UCLA Athletics’ 15-year, $280 million apparel deal with Under Armour Inc. of Baltimore went into effect on July 1.
The deal gives the university’s athletic department an immediate infusion of cash and products that surpasses its prior deal with Adidas, which paid $7.5 million annually.
The contract calls for UCLA to receive a $15 million signing bonus on the first day of the contract and a $9 million rights fee each year. The school also stands to get $113 million in products such as jerseys and equipment over the course of the agreement.
“This deal in its entirety touches every area for us to be an elite university,” said Josh Rebholz, UCLA’s senior associate athletic director.
He said the biggest difference from other apparel proposals was the comprehensive nature of the deal. Under Armour committed money specifically to improve facilities for athletic department executives, athlete training and health care.
Scheduled work includes upgrades to the Acosta Athletic Complex, which was last remodeled in 2006. It has a 15,000-square-foot weight room, 8,000-square-foot training and rehabilitation facility, locker rooms and team meeting space.
The J.D. Morgan Center, last upgraded in 2001, is also set for a makeover. The complex serves as a hub for the university’s 25 athletic programs. It houses private offices for administrators and coaches, a student academic center and media facilities.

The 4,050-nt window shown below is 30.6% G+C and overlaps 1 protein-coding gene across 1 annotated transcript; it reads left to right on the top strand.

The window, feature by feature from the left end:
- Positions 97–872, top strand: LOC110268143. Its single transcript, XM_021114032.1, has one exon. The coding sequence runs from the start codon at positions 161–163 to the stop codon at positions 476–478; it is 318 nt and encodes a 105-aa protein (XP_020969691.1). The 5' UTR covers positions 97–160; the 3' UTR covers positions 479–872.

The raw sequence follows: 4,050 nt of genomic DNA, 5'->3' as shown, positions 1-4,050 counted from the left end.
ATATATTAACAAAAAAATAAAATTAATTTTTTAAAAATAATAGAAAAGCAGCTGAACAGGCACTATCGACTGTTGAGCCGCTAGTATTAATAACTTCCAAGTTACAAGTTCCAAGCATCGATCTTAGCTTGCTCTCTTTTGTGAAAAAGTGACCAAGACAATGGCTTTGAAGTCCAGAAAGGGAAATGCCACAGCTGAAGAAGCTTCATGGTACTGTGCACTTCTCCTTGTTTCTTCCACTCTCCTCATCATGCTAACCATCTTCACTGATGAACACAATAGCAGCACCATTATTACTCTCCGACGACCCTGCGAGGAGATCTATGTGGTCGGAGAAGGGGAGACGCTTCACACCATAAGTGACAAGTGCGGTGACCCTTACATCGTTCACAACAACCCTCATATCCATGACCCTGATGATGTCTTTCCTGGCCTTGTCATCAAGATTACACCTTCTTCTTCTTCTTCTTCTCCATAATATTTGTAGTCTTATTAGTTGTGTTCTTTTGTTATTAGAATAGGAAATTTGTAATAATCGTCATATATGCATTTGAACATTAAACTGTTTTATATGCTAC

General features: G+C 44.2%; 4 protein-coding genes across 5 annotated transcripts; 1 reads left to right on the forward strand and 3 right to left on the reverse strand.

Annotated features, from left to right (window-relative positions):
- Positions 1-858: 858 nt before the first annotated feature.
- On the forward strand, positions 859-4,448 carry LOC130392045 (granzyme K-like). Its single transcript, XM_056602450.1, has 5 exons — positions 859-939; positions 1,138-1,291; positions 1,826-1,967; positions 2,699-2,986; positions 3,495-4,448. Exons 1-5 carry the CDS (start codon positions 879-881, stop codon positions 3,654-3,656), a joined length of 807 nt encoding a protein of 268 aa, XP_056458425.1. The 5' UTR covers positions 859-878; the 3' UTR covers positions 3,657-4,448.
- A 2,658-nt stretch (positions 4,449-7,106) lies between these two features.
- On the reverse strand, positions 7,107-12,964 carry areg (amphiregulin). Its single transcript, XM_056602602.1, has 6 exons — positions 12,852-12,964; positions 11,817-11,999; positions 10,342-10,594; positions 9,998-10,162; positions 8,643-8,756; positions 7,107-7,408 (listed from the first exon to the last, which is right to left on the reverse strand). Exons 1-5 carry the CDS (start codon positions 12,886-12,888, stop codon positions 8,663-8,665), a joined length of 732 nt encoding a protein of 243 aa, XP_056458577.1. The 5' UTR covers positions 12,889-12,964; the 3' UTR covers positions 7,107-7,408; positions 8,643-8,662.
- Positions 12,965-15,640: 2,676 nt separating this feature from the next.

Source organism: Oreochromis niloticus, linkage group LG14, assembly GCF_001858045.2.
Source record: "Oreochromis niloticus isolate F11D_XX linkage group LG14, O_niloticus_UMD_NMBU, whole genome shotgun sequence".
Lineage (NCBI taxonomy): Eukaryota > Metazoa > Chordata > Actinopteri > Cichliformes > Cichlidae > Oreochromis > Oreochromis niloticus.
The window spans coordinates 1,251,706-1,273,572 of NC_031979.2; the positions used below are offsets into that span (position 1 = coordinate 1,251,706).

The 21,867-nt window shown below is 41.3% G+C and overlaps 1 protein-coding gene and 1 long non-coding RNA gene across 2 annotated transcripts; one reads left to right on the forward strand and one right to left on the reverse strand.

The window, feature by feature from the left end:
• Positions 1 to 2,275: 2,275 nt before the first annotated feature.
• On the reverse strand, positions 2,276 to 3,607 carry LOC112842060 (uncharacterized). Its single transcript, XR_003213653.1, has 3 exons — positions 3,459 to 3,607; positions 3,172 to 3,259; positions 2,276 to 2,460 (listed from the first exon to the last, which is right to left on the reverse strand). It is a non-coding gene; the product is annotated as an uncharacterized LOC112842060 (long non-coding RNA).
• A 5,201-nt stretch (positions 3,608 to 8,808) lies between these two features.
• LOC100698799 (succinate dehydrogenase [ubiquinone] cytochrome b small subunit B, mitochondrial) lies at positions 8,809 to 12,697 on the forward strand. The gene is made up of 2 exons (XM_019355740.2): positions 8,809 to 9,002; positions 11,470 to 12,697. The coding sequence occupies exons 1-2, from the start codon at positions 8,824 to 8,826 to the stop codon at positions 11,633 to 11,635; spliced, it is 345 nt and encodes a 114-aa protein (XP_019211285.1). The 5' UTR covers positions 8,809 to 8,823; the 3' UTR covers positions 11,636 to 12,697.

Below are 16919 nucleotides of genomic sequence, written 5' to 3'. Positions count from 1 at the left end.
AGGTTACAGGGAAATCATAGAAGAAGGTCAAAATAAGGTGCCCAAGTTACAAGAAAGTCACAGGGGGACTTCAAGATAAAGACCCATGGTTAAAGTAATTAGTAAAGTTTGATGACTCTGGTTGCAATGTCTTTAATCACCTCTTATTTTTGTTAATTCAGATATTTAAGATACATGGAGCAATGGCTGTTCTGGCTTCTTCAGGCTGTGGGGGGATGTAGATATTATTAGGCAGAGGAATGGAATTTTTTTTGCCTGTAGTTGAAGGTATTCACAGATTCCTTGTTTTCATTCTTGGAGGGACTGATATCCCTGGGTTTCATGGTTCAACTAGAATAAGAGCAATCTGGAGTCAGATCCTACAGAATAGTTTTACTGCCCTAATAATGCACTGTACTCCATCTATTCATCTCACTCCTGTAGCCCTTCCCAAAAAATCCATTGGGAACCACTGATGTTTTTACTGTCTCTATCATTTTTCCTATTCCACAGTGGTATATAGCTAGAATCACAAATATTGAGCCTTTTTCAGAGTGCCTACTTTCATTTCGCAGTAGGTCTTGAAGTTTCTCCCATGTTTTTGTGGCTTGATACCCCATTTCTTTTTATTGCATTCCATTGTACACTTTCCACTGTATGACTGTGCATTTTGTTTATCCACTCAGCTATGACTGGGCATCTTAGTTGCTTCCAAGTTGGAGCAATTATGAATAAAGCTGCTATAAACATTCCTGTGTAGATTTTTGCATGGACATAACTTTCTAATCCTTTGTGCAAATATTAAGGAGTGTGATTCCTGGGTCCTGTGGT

Under Armour also recommended standardizing logos and colors across all the uniforms of the university’s teams.
And in a break from a popular trend, unlike some universities – think University of Oregon – you won’t find UCLA wearing alternate jerseys featuring nontraditional colors in the future.
“UCLA is a conservative institution,” Rebholz said. “We told Under Armour that we do not need or want to have an alternate jersey every week. They put together a classic uniform that respects the history of UCLA football.”
The redesigned football jerseys will make their public debut at a July 15 event at the Rose Bowl for season ticket holders and fans.
Volleyball veteran Leonard Armato, chief executive of the World Series of Beach Volleyball event in Long Beach, is expanding the tournament to include more competitions, a new broadcast partner and additional live music acts.
And there are more changes planned next year.
“What we are doing is continuing to evolve the strategy that we developed several years ago to create a microfestival anchored in the best of volleyball and lifestyle,” said Armato, former chief executive and commissioner of the Newport Beach-based Association of Volleyball Professionals, or AVP.